When the police stop you on the street shut them down like this guy did.

Posted: September 27, 2014 in For your information, knowledge is power

A video posted on YouTube shows police officers harassing a man named J.C Playford on the side of a road. The man claims to be a journalist with “American News and Information Services.”

The guy is doing nothing illegal yet he is stopped by the police and is questioned.

So here is what you do if you are ever stopped by the police out in public. Some state and local laws may vary but these are some basic guidelines.

Film them. The police will almost invariably tell you that you do not have the right to film, as they do in the video below.This is not true. There are very limited circumstances where filming the police in the line of duty would be against the law. The only time that you legally cannot film the police is of doing so poses a direct harm to the officers on duty. Never make a sudden movement. If the police officer is in earshot of you tell them that you are reaching into your pocket to pull out your smart phone/camera.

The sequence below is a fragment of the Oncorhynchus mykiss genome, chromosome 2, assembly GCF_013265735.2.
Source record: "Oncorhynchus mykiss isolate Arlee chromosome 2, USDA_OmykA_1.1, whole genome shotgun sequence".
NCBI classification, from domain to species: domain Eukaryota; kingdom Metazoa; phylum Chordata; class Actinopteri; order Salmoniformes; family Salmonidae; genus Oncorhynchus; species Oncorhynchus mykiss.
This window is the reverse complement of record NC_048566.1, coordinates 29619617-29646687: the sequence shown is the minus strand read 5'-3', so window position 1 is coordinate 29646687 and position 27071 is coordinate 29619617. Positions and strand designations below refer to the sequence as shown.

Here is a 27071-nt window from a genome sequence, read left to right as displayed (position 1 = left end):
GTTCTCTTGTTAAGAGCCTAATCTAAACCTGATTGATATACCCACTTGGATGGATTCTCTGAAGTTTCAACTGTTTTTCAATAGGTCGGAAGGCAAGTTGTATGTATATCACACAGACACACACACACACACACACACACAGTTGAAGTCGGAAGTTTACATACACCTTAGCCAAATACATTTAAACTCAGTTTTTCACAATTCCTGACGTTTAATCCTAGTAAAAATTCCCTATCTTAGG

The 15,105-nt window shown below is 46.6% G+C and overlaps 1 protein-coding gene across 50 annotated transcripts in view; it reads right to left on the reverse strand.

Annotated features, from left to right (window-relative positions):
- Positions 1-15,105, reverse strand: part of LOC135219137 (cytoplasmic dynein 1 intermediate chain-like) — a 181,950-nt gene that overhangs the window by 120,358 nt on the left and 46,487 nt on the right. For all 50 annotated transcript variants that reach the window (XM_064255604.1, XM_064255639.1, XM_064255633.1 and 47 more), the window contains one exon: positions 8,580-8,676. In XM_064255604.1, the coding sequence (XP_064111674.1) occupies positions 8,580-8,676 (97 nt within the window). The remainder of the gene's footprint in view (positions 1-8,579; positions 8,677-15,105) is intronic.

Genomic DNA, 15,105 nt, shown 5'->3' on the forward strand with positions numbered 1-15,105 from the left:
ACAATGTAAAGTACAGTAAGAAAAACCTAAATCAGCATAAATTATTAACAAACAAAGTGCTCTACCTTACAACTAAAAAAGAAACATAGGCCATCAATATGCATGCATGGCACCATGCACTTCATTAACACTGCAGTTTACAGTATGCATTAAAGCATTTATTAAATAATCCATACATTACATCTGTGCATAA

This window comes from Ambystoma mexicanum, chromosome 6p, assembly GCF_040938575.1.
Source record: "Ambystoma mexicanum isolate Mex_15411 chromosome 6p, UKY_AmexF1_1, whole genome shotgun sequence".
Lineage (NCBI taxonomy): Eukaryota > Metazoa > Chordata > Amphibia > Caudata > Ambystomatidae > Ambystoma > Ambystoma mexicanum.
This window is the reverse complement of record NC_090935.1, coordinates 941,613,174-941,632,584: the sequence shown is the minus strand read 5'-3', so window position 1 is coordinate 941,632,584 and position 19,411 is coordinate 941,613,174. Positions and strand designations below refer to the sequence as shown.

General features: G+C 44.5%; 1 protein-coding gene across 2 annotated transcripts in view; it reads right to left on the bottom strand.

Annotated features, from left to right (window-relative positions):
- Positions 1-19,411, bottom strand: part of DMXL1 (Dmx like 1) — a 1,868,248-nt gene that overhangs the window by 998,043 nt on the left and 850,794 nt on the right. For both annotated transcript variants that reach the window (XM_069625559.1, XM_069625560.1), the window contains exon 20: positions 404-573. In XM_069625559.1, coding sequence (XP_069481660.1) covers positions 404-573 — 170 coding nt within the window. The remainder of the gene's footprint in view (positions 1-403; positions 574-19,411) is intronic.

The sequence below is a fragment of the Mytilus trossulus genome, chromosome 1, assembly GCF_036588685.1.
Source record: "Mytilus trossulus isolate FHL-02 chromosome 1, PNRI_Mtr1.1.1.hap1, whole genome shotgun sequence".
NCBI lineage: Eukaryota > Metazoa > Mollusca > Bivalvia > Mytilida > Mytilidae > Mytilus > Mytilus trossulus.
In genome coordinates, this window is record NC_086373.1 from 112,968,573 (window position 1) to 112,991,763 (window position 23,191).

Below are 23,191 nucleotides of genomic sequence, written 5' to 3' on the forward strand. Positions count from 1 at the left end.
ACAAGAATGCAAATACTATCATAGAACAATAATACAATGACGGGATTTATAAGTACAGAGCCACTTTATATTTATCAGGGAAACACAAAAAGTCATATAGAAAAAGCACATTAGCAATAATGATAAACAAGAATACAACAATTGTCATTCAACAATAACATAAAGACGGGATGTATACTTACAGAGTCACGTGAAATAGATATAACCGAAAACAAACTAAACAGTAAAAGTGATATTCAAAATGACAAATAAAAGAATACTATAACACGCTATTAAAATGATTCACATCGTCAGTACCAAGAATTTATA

Ask if you are being detained. This should be the first and probably the only thing you should say to a cop if you are stopped on the street. Police are trained to never directly say no to this question. Anything other than a clear variation of “Yes, you are being detained,” means you can leave without any need for any further engagement with the police. If the police have a gun pointed at you or other extreme display of authority while stopping you that is also a way a police officer can show that you are being detained. If the police officer does say that you are being detained, say nothing. You have the right to remain silent. You can continue recording the police while being detained, but you cannot leave.

Police do not have the right to search you. The only search that police can conduct is a “pat down” in order to check you for weapons. They can only pat down the top layer of your clothes. If the police feel anything at all in your pockets, then they have cause to search you under the suspicion that you may have a weapon. Never consent to any police search other than a pat down.

The mistake Playford made is that police are not required to tell a person why they are being detained. Police only have to tell you of what you have been arrested for after you have been arrested. Police do not have to inform you why you are being detained.

One other important thing to remember is that you do not have to give your name or show any form of identification to a police officer. The right to remain silent allows you to not give any information you do not want to give without prejudice.

Please visit the National Lawyers Guild website for more information.

Here’s the video:

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